Now, personalities change, political power changes, congressmen come and go, and presidents change. You're living with something that's a perpetual cycle of interpretation. And, by the way, it's always easier to get a law on the books than ever to get it off again. If it goes on, be prepared that it's there for 15 to 20 years. And the other thing is, government has a way of turning on people. Ask Bill Gates. It may be about networks today, but those same principles can be used against innovative business models and applications in other contexts. And, I submit to you they would be. It might have to do with the interoperability of your new product with somebody else's product. It might have to do with servers and caching. Someone will think it's a good idea to apply the same basic principles to the other side of the community.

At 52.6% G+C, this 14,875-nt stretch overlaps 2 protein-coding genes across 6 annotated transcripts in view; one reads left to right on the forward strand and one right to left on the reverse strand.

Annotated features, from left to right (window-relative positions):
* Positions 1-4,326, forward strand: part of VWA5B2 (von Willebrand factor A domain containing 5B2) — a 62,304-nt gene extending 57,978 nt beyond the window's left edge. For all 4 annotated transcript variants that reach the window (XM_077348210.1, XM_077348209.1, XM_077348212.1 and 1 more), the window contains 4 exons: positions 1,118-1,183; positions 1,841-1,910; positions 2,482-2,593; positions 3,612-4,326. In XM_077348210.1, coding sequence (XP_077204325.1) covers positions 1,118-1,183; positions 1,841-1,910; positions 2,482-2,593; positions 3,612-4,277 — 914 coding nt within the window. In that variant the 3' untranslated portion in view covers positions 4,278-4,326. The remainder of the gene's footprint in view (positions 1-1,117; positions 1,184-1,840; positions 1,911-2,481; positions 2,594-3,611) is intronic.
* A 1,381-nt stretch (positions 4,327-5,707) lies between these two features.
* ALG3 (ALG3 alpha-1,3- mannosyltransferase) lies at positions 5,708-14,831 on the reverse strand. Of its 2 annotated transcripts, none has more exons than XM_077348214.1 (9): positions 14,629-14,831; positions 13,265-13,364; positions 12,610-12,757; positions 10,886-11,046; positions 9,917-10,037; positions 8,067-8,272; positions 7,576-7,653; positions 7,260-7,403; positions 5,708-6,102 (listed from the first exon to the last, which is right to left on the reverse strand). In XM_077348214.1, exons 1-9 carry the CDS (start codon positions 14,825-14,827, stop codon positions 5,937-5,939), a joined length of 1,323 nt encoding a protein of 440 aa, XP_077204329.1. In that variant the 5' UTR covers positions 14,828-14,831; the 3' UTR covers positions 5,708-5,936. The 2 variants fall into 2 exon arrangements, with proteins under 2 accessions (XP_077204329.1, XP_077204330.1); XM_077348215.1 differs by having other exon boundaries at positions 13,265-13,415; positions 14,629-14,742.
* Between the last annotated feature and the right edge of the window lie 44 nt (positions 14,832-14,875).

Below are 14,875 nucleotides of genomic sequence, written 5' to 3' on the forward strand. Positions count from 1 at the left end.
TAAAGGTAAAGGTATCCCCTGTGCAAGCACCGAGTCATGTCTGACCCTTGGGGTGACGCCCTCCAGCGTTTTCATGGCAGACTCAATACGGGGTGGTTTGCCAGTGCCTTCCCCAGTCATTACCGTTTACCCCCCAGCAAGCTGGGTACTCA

Third, and lastly for the moment, I would say, be careful because you're playing their game. Regulatory battles are an art form, and these guys are the maestros. It's always a little like Br'er Rabbit. “Oh, woe is me. Throw me on the briar patch and don't regu—oh, regulate me.” Uch. The average one of these incumbents, whether a cable or a phone company, have 40 lawyers in Washington dedicated to this work. Resources. Ability. One hundred years of skill. I'm not criticizing, only stating a reality. And, then I meet entrepreneurs who have 12 guys and can't afford a legal cost center to do research. Then, let me add the judicial process. Every decision you get from the Congress and the FCC will spend the next three and a half to four years in court.